A few weeks after my son was born in November 2015, I started thinking differently as a teacher. While I don’t think this applies to everyone, I feel like it did – and continues to – make me a better teacher. For the past two years I’ve shared lessons I’ve learned from him as a newborn, 1-year-old, and now in this, the “age of mobility.” Below is an updated list of those lessons:
1 – Make an assessment of life’s priorities. Now that a little boy is emerging from this toddler of mine, it’s amazing to see him prioritize things. For him, food is life. It takes up most of our life, too. This kid takes an hour to eat at just about every sitting. That said, I only spend about 2.5 hours awake each day with him, so that sit down meal is as important to me as it is both my son and my wife.
2 – Sacrifice for them. I am a busy teacher, citizen, and activist by nature. That was a gift (if not an expectation) that I received from my father, and I love to be involved. That said, I do my best to make it home everyday and, at the very least, read a book to my son, hug him, and hear him say “I wuv you.” It’s worth it every single time.
3 – It’s a shame teachers – and people for that matter – don’t get more PAID maternity and paternity time. I really wish that I could strike this one from my list, but with #2 expected in May, my wife and I are making plans for her to take off work (the 12 week maximum) and for me to take off a week during testing season. Compared to some Northern and Eastern European countries, as Business Insider reports, America’s maternity (and, more especially, paternity) leave looks austere if not draconian. How long until the lack of childbirth (and, in turn, declining population) in the United States become a national emergency?
America’s maternity (and, more especially, paternity) leave is austere if not draconian. Click To Tweet
4 – Learn to laugh at the mistakes; I fainted while my wife was giving birth. and become the master of redirection. I will never live down the fact that I had to be brought back to consciousness with smelling salts. That said, when my toddler falls (more often than you’d think; he just splashed his Fisher Price coupe down 2-stairs in our home), I’ve learned it’s not about babying him. It’s about redirecting his attention elsewhere. I’ll say “help me turn on the light” or, in worse cases, “Get Owy the Owl (a frozen block ice pad shaped like an owl).” Sometimes we just need to do that with our students.
5 – Worst experiences are subjective. See above!
6 – If you really want to make an impact, you need to be the best team. Period. In the newborn version of this article, I said you “need to know how to get down and dirty.” My wife aren’t the perfect team – we still get a bit upset about things here and there. But we’re the best damn team. And I’ve taught with some teachers who’ve constituted nothing short of the best damn team. There’s a reason people live in cultures surrounded by (and educating) others: it’s because we do better with village than we do on our own.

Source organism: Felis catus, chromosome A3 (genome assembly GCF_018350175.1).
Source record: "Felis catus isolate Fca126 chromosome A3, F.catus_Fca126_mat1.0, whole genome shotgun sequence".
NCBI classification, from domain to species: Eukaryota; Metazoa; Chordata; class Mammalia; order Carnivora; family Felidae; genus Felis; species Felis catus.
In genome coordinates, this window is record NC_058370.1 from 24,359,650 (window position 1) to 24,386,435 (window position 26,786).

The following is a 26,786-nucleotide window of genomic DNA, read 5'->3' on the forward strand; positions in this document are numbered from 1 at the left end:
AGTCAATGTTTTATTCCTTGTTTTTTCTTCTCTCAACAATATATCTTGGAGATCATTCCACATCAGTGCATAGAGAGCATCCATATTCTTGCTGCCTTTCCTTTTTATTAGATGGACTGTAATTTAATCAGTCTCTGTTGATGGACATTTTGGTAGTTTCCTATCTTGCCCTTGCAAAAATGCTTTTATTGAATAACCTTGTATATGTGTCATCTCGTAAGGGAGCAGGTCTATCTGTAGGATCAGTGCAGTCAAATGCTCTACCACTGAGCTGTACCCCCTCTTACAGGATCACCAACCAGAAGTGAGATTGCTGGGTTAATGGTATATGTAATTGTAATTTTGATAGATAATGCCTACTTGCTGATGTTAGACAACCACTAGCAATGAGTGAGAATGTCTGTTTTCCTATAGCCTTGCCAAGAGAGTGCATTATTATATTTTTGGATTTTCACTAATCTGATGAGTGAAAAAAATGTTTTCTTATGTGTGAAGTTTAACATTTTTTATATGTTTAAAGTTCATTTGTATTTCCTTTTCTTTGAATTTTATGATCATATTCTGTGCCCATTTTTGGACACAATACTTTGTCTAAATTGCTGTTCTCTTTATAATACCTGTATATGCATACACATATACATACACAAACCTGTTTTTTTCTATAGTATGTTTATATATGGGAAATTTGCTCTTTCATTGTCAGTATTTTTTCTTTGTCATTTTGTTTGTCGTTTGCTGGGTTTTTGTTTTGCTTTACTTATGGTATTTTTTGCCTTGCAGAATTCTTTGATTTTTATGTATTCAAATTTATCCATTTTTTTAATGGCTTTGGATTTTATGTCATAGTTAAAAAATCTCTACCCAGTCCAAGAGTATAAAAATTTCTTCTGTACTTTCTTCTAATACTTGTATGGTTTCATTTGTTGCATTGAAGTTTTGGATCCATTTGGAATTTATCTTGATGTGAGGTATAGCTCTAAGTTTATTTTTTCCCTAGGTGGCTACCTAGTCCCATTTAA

7 – Sometimes you know what’s best. When my son comes home from day care, if it’s a carbohydrate, it’s on his munchy list. “Peanuts?” No. “Cereal?” No. “Raise-nins?” No. Eat your vegetables, kid.
8 – Sometimes the child knows what’s best. I came home yesterday from work after a 12-hour day filled with meetings and conferences. I was sitting there on my phone, neglecting my family. And then, all of a sudden, here comes my son in his red Fisher Price coupe. “Smash,” he says, and I get his lawn mower and we chase one another around the kitchen and living room, smashing into one another. Pure joy.
9 – Know how to play all roles and wear all hats. It doesn’t matter what teachers or parents think, they’re going to have to do it all. I just didn’t expect to add psychologist to the list this early. Can’t wait for adolescence!
10 – Don’t lose sight of yourself those you love. We as teachers are all consumed with doing well, and that spills over into parenthood. But, we can’t forget about those who mean the most to us, notably our spouses, but also other family members. Sometimes it’s nice to just lay on the couch with my wife and watch Stranger Things.
11 – It’s amazing how many people are there to pitch in. I’ve learned that at home from our new neighbors, who each volunteer themselves to watch our kid more than we’d ever need, there’s plenty who are there to help. Additionally, with the substitute teacher shortage our schools now face, it’s amazing to see how many teachers are willing to step up and give their
12 – And how many just want good news in their lives. God, I thought it’d get better than last year, but it hasn’t. There’s nothing like the power of a positive phone call home to a parent to say, “Your child is awesome.”
13 – Everybody deserves a loving home. I hated being home and loved being at school. Look out into your classroom and ask yourself, which of these kids are “my kids.” The ones you have a bit more of a heart for. They probably feel the same about you.
14 – The most important classroom is your small one at home. Still no doubt about that.
15 – Everybody has advice, but the best that I’ve heard is do what you feel is right. There aren’t many larger arbiters of what’s “right” and “wrong” than teachers. That said, sometimes we learn to look the other way when it comes to our children or to our classroom. Sometimes a kid just needs you to be lenient and to let them live to see another, better day.
It brings me true joy to learn from my students throughout my 12 years, but it’ll bring me more joy to learn from my son – and whatever else our pregnancy may bring this upcoming Spring.
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